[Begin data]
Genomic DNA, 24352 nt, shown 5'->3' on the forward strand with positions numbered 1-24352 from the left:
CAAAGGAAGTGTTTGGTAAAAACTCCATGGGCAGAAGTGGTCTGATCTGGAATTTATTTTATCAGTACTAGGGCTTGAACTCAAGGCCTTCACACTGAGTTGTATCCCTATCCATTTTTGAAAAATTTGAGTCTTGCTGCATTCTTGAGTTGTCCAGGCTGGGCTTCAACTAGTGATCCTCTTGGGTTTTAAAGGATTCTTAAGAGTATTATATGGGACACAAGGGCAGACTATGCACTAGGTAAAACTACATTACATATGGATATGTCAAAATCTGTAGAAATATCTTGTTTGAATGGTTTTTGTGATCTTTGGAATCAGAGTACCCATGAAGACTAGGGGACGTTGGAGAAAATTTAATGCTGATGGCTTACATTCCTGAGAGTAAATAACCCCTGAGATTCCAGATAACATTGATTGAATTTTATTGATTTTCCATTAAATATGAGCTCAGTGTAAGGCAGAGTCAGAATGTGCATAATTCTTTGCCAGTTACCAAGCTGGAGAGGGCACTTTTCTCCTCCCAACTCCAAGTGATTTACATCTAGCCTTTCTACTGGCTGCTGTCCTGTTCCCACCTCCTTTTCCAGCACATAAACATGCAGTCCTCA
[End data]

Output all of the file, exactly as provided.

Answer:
Genomic DNA, 24352 nt, shown 5'->3' on the forward strand with positions numbered 1-24352 from the left:
CAAAGGAAGTGTTTGGTAAAAACTCCATGGGCAGAAGTGGTCTGATCTGGAATTTATTTTATCAGTACTAGGGCTTGAACTCAAGGCCTTCACACTGAGTTGTATCCCTATCCATTTTTGAAAAATTTGAGTCTTGCTGCATTCTTGAGTTGTCCAGGCTGGGCTTCAACTAGTGATCCTCTTGGGTTTTAAAGGATTCTTAAGAGTATTATATGGGACACAAGGGCAGACTATGCACTAGGTAAAACTACATTACATATGGATATGTCAAAATCTGTAGAAATATCTTGTTTGAATGGTTTTTGTGATCTTTGGAATCAGAGTACCCATGAAGACTAGGGGACGTTGGAGAAAATTTAATGCTGATGGCTTACATTCCTGAGAGTAAATAACCCCTGAGATTCCAGATAACATTGATTGAATTTTATTGATTTTCCATTAAATATGAGCTCAGTGTAAGGCAGAGTCAGAATGTGCATAATTCTTTGCCAGTTACCAAGCTGGAGAGGGCACTTTTCTCCTCCCAACTCCAAGTGATTTACATCTAGCCTTTCTACTGGCTGCTGTCCTGTTCCCACCTCCTTTTCCAGCACATAAACATGCAGTCCTCA